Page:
The writing style of this book is very emotional. Sometimes maybe overly so, however that is also a personal preference. I come from a cold country where everybody understands each other by the way a silence feels, so prose sounds dramatic to me quickly. But everyone experiences emotions in a different way, so the tone of a book is hard to judge. Beside the emotional tone, the style of the writing is very poetic. Reading, it feels like something between poetry and prose, looking at the lay-out and the sentences she uses. She tells the story in little fragments, leaving it to the reader to piece the story together, like poetry often does. The language used is also very beautiful at times, full of contradictions and other clever writing tricks. For example, in one sentence she uses ‘living day’ and ‘funeral pyre’ in the same paragraph, beautifully showing the contradictions of her life between having the live-force to want to live and the depression from living in an abusive marriage.

‘Funeral pyre’ also shows the Indian context of this book. Kandasamy is Indian, and active as a feminist, both things are apparent when reading this book. The ‘she’ of the book is also Indian and a feminist, often she is even accused of ‘ultra-feminism’ by her husband and other men. In the book the ‘she’ reflects on Indian society and the role of women in that. She feels pressure from her mother to just be the ‘good obedient’ wife, and to wait until her husband calms down. Also she is afraid what her husband might do, if she isn’t a good wife. She thinks about the burning of wives, as she talks about what happens to woman who ‘do not behave’ (funeral pyre). Of course, I do not know to which extent this book shows the reality of women in India, but at any rate it is good that books are written about strong woman, who end up in an abusive relationship. It is not a cheerful book to read, but it is something that does happen, and can happen in many different contexts, so it is good to be aware of it.

The ‘she’ in her book screams for love, but her voice is silenced by her husband and society. Eventually she realizes she is the only one who can save herself, and, thank God, she eventually does. The book ends with a powerful reflection on the meaning of one’s body, being a woman and fighting your way out of whatever oppressive situation you happen to be living in. I cannot adequately explain the power of the ending, so I’ll end this with a quote from it instead: “I am the woman with wings, the woman who can fly and fuck at will. I have smuggled this woman out of the oppressive landscape of small-town India. I need to smuggle her out of her history, out of the do’s and don’ts for good Indian Girls”.  And this does not only go for Indian girls, but for everyone!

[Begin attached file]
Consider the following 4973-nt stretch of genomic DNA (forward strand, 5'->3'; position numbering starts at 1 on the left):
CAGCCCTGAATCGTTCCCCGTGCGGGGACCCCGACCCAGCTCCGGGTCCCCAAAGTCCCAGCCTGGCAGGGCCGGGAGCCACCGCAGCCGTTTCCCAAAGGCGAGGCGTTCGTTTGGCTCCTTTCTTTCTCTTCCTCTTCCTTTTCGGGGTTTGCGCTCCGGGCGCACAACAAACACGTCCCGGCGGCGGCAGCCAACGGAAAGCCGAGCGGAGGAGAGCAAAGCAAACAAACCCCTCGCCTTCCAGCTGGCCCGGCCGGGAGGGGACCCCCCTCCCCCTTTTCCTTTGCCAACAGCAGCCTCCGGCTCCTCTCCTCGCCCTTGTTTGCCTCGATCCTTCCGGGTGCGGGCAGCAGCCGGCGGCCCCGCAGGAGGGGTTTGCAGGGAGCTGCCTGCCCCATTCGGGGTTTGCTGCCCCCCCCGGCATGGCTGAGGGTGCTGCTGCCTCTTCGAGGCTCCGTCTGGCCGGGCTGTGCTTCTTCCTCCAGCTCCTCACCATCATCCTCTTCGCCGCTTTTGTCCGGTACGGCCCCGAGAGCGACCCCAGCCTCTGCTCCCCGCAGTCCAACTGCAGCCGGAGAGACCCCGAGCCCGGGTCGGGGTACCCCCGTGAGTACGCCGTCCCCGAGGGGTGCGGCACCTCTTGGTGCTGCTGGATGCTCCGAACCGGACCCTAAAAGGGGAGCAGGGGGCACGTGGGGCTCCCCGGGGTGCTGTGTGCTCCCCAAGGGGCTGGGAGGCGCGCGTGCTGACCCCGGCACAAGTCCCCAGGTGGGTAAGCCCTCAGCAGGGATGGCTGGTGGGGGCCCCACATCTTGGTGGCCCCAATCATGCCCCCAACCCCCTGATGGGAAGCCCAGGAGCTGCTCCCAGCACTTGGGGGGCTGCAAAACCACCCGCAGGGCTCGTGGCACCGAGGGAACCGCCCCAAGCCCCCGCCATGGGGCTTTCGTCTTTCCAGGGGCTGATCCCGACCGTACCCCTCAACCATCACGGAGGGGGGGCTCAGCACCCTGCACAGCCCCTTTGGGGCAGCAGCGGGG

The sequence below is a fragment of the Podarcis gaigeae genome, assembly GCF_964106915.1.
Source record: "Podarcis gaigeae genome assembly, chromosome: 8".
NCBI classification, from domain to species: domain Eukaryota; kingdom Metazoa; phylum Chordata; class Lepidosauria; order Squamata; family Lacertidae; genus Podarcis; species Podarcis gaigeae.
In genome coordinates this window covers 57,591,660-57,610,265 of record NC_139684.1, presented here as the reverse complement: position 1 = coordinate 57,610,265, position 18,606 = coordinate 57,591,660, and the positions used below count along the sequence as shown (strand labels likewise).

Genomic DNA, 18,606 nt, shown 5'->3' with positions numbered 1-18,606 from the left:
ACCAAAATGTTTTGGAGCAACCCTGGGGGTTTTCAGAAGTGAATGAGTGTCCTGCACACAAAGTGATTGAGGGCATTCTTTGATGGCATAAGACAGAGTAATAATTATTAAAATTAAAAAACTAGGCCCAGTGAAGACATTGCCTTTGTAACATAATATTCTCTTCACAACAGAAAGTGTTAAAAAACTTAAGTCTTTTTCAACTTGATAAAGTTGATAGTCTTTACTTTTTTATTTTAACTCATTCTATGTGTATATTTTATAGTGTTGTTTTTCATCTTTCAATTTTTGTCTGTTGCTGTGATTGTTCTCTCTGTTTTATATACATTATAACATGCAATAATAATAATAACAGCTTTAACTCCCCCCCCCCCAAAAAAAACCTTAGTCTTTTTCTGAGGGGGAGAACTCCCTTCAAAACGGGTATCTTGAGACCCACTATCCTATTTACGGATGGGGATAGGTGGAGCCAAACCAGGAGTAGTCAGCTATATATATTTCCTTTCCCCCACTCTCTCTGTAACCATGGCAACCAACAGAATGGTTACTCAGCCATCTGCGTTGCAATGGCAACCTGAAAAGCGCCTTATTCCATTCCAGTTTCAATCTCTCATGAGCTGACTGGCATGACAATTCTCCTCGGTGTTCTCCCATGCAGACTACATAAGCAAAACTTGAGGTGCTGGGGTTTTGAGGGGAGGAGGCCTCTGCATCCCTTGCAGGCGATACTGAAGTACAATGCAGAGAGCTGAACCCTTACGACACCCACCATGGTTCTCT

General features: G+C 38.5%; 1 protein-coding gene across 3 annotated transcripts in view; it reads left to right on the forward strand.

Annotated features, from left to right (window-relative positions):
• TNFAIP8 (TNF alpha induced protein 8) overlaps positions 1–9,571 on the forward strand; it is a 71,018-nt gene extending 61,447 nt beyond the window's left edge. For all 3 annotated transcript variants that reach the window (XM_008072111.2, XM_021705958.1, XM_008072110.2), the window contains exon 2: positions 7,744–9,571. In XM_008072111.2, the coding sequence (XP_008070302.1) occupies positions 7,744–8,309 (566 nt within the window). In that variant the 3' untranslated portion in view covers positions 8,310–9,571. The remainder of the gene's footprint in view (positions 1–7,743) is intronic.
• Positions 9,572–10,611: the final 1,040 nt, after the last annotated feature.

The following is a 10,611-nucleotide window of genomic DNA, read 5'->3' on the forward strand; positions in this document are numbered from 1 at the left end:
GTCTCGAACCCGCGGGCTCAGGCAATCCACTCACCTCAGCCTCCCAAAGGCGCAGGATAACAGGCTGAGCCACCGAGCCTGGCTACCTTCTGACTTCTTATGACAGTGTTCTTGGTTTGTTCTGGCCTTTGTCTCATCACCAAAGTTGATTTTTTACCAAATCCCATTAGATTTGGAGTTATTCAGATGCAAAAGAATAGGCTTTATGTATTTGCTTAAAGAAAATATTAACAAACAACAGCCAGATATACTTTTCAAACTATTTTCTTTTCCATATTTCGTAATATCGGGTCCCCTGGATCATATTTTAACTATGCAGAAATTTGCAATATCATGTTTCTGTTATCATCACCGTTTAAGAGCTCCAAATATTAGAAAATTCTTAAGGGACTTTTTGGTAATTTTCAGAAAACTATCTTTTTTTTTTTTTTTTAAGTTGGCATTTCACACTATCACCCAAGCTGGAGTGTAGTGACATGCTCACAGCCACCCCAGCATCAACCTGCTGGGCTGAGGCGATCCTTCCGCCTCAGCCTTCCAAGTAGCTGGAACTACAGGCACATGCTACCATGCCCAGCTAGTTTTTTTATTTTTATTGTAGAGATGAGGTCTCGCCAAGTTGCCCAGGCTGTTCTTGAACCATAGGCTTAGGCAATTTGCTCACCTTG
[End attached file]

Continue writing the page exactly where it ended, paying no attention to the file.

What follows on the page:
Feminism award for telling the story of a strong woman who manages to save herself

Meena Kandasamy, when I hit you: or, a portrait of the writer as a young wife (London, 2017)

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Bella G. Bear

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The Watchmaker of Filigree Street by Natasha Pulley

You know when sometimes you pick up a book expecting it to be good, but you’re terribly disappointed? The opposite happened to me with The Watchmaker of Filigree Street, a historical fantasy novel by Natasha Pulley. I bought it because I thought it would be an entertaining story with steampunk elements and besides, it looked pretty. I gave it to my youngest brother for his birthday, hoping to borrow it from him when he finished it (you know you do it too). When I finally read it, it turned out to be so much better than expected that I couldn’t shut up about it and now I want everybody to read it. If you like a good chase through the tunnels of the London Underground, sudden deaths under mysterious circumstances and golden firefly automatons, you’ll probably love it as much as I did.